Notable alumni[edit]


  1. ^ "Color - Marketing & Media Relations - Emporia State University". Retrieved 2016-01-27. 
  2. ^ "ESU at NCAA.com". NCAA.com. Retrieved 13 October 2014. 
  3. ^ "Members: Emporia State University". 2014. Retrieved September 21, 2014. 
  4. ^ a b "Vandiver joins ESU". CJOnline.com. Retrieved 13 October 2014. 
  5. ^ a b c "The Legend of Corky the Hornet". 2010-09-18. Retrieved 2016-06-06. 
  6. ^ "ESU Athletics Overview". Retrieved 19 September 2014. 
  7. ^ a b 100,000 fans – Page 24
  8. ^ "ESU Women's basketball ranked 4th in Country among attendance". Emporia State University. Retrieved 19 September 2014. 
  9. ^ ESU Media Guide – History on page 85
  10. ^ "Yearbook of the National Collegiate Athletic Association – National Collegiate Athletic Association – Google Books". Books.google.com. 2013-07-01. Retrieved 2015-07-18. 
  11. ^ "Bylaws (Introduction)" (PDF). Kansas Collegiate Athletic Conference. Retrieved July 18, 2015. 
  12. ^ Rocky Mountain Athletic Conference 1988–90 Yearbook
  13. ^ "Central States Intercollegiate Conference – NCAA History". Sites.google.com. Retrieved 2015-07-18. 
  14. ^ Rocky Mountain Athletic Conference 1990–91 Yearbook
  15. ^ "Mid-America Intercollegiate Athletic Association – Conference History". Themiaa.com. Retrieved 2015-07-18. 
  16. ^ a b Baseball History – Page 42
  17. ^ "2009 World Series (NCAA Div. II)". Retrieved 13 October 2014. 
  18. ^ "Bob Fornelli". Retrieved 13 October 2014. 
  19. ^ 2011 MBB Media Guide page 46
  20. ^ Lady Hornets Celebrate, Emporia Gazette, 29 March 2010.
  21. ^ Ken Corbitt, April 27, 2010, The Topeka Capital Journal, Collins new head Hornet: Sixth coach in program history started as student assistant 10 years ago, Accessed July 2, 2014, "...Collins landed a position as a student assistant, and over the past decade worked his way up the ladder. ..."
  22. ^ "Stein leaves for MU". Retrieved 13 October 2014. 
  23. ^ "Emporia State University Athletics – Staff Directory". Retrieved 2016-10-16. 
  24. ^ a b Cross Country and Track & Field Media Guide
  25. ^ "Emporia State University Athletics – Staff Directory". Retrieved 2016-10-16. 
  26. ^ Zola Witten Track at Fran Welch Stadium, page 54
  27. ^ "Higgins at the Helm". Emporia Gazette. Retrieved 13 October 2014. 
  28. ^ "Four more MIAA teams set to open 2007 campaign this week". Aug 28, 2007. Retrieved Jan 23, 2011.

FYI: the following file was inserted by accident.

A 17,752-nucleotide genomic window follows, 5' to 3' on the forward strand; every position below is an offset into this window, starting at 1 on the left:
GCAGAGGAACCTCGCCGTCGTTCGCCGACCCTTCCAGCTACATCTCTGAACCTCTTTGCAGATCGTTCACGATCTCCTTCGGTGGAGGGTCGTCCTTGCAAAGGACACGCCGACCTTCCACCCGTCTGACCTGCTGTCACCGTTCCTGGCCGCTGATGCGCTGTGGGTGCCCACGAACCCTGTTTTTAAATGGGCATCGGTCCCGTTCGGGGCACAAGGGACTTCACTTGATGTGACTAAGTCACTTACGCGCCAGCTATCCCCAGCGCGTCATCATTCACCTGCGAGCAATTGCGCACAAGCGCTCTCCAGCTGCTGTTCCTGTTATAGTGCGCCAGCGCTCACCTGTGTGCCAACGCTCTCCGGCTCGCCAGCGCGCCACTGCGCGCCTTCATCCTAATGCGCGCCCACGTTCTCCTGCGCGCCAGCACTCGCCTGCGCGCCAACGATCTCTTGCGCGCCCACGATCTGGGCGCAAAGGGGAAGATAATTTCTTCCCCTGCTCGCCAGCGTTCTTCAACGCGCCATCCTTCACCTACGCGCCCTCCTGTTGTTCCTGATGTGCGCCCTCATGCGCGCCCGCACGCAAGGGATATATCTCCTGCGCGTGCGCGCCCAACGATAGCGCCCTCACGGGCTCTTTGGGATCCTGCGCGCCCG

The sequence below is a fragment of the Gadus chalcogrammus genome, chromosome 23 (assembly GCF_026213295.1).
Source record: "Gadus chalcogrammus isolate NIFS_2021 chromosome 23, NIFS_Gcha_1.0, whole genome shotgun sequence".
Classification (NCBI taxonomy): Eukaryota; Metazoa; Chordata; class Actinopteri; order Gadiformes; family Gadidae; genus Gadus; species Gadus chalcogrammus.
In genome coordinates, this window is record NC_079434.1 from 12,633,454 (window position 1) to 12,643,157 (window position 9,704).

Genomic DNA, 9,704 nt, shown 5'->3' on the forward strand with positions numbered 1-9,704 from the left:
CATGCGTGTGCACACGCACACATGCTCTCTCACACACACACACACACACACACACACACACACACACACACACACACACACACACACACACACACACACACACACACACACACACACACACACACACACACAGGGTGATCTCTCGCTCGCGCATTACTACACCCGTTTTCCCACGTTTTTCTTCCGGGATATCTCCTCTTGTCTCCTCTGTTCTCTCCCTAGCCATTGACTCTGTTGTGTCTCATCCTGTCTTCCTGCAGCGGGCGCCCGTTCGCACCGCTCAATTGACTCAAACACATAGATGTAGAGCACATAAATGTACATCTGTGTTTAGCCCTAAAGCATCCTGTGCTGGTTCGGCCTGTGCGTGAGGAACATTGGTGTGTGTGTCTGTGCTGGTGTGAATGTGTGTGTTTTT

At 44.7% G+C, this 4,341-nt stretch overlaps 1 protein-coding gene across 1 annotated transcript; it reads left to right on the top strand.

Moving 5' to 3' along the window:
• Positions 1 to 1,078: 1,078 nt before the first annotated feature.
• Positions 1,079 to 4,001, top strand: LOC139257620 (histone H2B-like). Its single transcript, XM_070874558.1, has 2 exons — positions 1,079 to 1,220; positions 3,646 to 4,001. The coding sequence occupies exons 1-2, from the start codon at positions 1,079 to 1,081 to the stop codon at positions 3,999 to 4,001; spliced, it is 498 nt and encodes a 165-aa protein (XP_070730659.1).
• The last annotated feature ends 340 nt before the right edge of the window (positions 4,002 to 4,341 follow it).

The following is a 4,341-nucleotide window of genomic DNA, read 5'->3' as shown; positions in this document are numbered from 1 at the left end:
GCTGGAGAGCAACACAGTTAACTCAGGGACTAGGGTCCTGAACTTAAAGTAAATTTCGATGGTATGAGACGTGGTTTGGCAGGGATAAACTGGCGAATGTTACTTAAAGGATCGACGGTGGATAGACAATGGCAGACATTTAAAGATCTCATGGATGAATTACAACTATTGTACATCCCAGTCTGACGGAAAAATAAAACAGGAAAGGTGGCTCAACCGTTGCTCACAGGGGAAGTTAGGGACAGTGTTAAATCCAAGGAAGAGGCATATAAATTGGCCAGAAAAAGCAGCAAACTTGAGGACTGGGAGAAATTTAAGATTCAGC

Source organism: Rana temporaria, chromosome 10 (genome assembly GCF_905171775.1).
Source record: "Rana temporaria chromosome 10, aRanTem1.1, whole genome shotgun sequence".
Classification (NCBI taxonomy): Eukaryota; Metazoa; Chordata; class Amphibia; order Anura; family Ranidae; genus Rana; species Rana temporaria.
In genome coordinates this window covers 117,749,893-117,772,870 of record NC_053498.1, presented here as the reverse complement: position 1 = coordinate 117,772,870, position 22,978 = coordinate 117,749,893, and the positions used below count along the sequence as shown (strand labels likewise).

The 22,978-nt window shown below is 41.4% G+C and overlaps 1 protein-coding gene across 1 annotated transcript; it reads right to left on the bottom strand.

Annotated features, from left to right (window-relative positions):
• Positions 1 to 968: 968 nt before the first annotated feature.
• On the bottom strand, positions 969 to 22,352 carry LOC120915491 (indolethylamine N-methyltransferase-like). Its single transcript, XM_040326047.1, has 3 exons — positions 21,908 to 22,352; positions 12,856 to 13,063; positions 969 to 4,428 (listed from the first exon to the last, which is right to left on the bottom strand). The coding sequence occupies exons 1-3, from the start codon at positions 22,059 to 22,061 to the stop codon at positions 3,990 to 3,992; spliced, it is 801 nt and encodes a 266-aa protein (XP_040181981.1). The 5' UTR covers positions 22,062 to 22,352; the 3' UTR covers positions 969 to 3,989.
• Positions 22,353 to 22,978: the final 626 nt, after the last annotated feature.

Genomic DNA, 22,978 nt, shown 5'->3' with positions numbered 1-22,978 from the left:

29. ^ "2015 Missouri Western Game Notes" (PDF) (Press release). Pittsburg State Athletics. 2015-10-13. Retrieved 2016-10-16. 
  30. ^ MIAA History
  31. ^ "Emporia State University". Retrieved 2016-10-16. 
  32. ^ "Emporia State University Athletics – 2014 Women's Soccer Coaching Staff". Retrieved 2016-10-16. 
  33. ^ a b Plummer, William; Floyd, Larry C. (2013). A Series Of Their Own: History of the Women's College World Series. Oklahoma City, Oklahoma, United States: Turnkey Communications Inc. ISBN 978-0-9893007-0-4. 
  34. ^ a b Softball since 1974
  35. ^ "Former Hornet April Huddleston Named Tenth Emporia State Softball Coach". Emporia State University Athletics. 2015-10-19. Retrieved 2015-10-19. 
  36. ^ Capital Journal, The (2015-10-19). "Emporia State tabs Huddleston as softball coach". CJOnline.com. Retrieved 2015-10-19. 
  37. ^ a b "George Milton Tennis Courts". Emporia State University. Retrieved 19 September 2014. 
  38. ^ "ESU women's tennis team not backing down from NCAA matchup with No. 1 BYU-Hawaii". Retrieved 2016-10-16. 
  39. ^ "Emporia State University Athletics – 2014–15 Women's Tennis Coaching Staff". Retrieved 2016-10-16. 
  40. ^ Volleyball Media guide, page 20
  41. ^ "Emporia State University Athletics – Staff Directory". Retrieved 2016-10-16. 
  42. ^ a b c "Francis G. Welch Stadium". Emporia State University. Retrieved 13 October 2014. 
  43. ^ a b "WLW Civic Auditorium". Emporia State University. Retrieved 13 October 2014. 
  44. ^ ESU Volleyball at WLW Auditorium
  45. ^ a b "Trusler Sports Complex". Emporia State University. Retrieved 13 October 2014. 
  46. ^ "Emporia State Colors: Marketing & Media Relations". Emporia.edu. Emporia State University. Retrieved 2015-11-14. 
  47. ^ "2013 ESU Football Media Guide" (PDF). 2013-09-19. Retrieved 2015-11-14. 
  48. ^ a b "ESU Fight Song". 
  49. ^ "ESU Alma Mater". 
  50. ^ Fight On, Emporia!
  51. ^ "Collins Head Coach at ESU". CJOnline.com. Retrieved 13 October 2014. 
  52. ^ "Garin Higgins". Retrieved 13 October 2014. 

External links[edit]